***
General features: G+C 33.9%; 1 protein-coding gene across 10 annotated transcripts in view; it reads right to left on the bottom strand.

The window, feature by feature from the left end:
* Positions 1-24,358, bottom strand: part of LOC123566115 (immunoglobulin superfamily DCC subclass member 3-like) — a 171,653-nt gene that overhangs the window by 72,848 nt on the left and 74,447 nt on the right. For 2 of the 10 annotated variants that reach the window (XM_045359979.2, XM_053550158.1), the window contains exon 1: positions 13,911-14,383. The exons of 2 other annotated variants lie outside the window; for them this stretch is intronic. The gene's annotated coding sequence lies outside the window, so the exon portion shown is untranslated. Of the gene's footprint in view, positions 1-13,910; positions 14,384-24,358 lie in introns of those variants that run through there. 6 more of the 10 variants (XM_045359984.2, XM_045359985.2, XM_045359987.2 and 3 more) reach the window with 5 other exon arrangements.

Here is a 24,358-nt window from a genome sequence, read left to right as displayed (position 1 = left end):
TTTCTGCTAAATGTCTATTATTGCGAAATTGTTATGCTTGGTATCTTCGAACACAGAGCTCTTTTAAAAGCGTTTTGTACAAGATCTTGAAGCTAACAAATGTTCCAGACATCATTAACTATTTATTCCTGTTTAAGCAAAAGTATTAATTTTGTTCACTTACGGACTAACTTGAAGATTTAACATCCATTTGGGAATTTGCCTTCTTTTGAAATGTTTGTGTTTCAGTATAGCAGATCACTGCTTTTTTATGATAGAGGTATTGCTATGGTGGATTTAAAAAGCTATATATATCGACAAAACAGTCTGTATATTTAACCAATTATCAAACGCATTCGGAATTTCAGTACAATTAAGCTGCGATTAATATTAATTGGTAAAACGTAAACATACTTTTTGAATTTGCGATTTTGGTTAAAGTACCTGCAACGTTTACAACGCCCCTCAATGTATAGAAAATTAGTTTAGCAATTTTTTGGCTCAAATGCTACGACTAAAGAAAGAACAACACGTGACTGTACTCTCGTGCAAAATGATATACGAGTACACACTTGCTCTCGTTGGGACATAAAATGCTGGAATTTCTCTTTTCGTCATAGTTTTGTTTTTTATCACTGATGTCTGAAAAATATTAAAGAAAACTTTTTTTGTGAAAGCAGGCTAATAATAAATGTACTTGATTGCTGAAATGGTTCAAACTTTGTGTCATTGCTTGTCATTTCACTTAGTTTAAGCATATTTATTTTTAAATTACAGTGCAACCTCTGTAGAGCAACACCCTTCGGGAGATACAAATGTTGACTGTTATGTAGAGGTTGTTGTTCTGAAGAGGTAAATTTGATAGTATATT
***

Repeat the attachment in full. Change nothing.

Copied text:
General features: G+C 33.9%; 1 protein-coding gene across 10 annotated transcripts in view; it reads right to left on the bottom strand.

The window, feature by feature from the left end:
* Positions 1-24,358, bottom strand: part of LOC123566115 (immunoglobulin superfamily DCC subclass member 3-like) — a 171,653-nt gene that overhangs the window by 72,848 nt on the left and 74,447 nt on the right. For 2 of the 10 annotated variants that reach the window (XM_045359979.2, XM_053550158.1), the window contains exon 1: positions 13,911-14,383. The exons of 2 other annotated variants lie outside the window; for them this stretch is intronic. The gene's annotated coding sequence lies outside the window, so the exon portion shown is untranslated. Of the gene's footprint in view, positions 1-13,910; positions 14,384-24,358 lie in introns of those variants that run through there. 6 more of the 10 variants (XM_045359984.2, XM_045359985.2, XM_045359987.2 and 3 more) reach the window with 5 other exon arrangements.

Here is a 24,358-nt window from a genome sequence, read left to right as displayed (position 1 = left end):
TTTCTGCTAAATGTCTATTATTGCGAAATTGTTATGCTTGGTATCTTCGAACACAGAGCTCTTTTAAAAGCGTTTTGTACAAGATCTTGAAGCTAACAAATGTTCCAGACATCATTAACTATTTATTCCTGTTTAAGCAAAAGTATTAATTTTGTTCACTTACGGACTAACTTGAAGATTTAACATCCATTTGGGAATTTGCCTTCTTTTGAAATGTTTGTGTTTCAGTATAGCAGATCACTGCTTTTTTATGATAGAGGTATTGCTATGGTGGATTTAAAAAGCTATATATATCGACAAAACAGTCTGTATATTTAACCAATTATCAAACGCATTCGGAATTTCAGTACAATTAAGCTGCGATTAATATTAATTGGTAAAACGTAAACATACTTTTTGAATTTGCGATTTTGGTTAAAGTACCTGCAACGTTTACAACGCCCCTCAATGTATAGAAAATTAGTTTAGCAATTTTTTGGCTCAAATGCTACGACTAAAGAAAGAACAACACGTGACTGTACTCTCGTGCAAAATGATATACGAGTACACACTTGCTCTCGTTGGGACATAAAATGCTGGAATTTCTCTTTTCGTCATAGTTTTGTTTTTTATCACTGATGTCTGAAAAATATTAAAGAAAACTTTTTTTGTGAAAGCAGGCTAATAATAAATGTACTTGATTGCTGAAATGGTTCAAACTTTGTGTCATTGCTTGTCATTTCACTTAGTTTAAGCATATTTATTTTTAAATTACAGTGCAACCTCTGTAGAGCAACACCCTTCGGGAGATACAAATGTTGACTGTTATGTAGAGGTTGTTGTTCTGAAGAGGTAAATTTGATAGTATATT